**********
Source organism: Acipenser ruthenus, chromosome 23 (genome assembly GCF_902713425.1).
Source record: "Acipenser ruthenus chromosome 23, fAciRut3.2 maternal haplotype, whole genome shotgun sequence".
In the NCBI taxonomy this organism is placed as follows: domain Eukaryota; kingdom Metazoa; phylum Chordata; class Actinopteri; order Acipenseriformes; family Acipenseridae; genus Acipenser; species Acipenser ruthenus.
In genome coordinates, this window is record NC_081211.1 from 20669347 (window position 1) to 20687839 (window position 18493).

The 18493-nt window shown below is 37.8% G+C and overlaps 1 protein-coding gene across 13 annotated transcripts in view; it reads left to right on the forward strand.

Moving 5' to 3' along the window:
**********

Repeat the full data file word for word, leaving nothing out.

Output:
Source organism: Acipenser ruthenus, chromosome 23 (genome assembly GCF_902713425.1).
Source record: "Acipenser ruthenus chromosome 23, fAciRut3.2 maternal haplotype, whole genome shotgun sequence".
In the NCBI taxonomy this organism is placed as follows: domain Eukaryota; kingdom Metazoa; phylum Chordata; class Actinopteri; order Acipenseriformes; family Acipenseridae; genus Acipenser; species Acipenser ruthenus.
In genome coordinates, this window is record NC_081211.1 from 20669347 (window position 1) to 20687839 (window position 18493).

The 18493-nt window shown below is 37.8% G+C and overlaps 1 protein-coding gene across 13 annotated transcripts in view; it reads left to right on the forward strand.

Moving 5' to 3' along the window: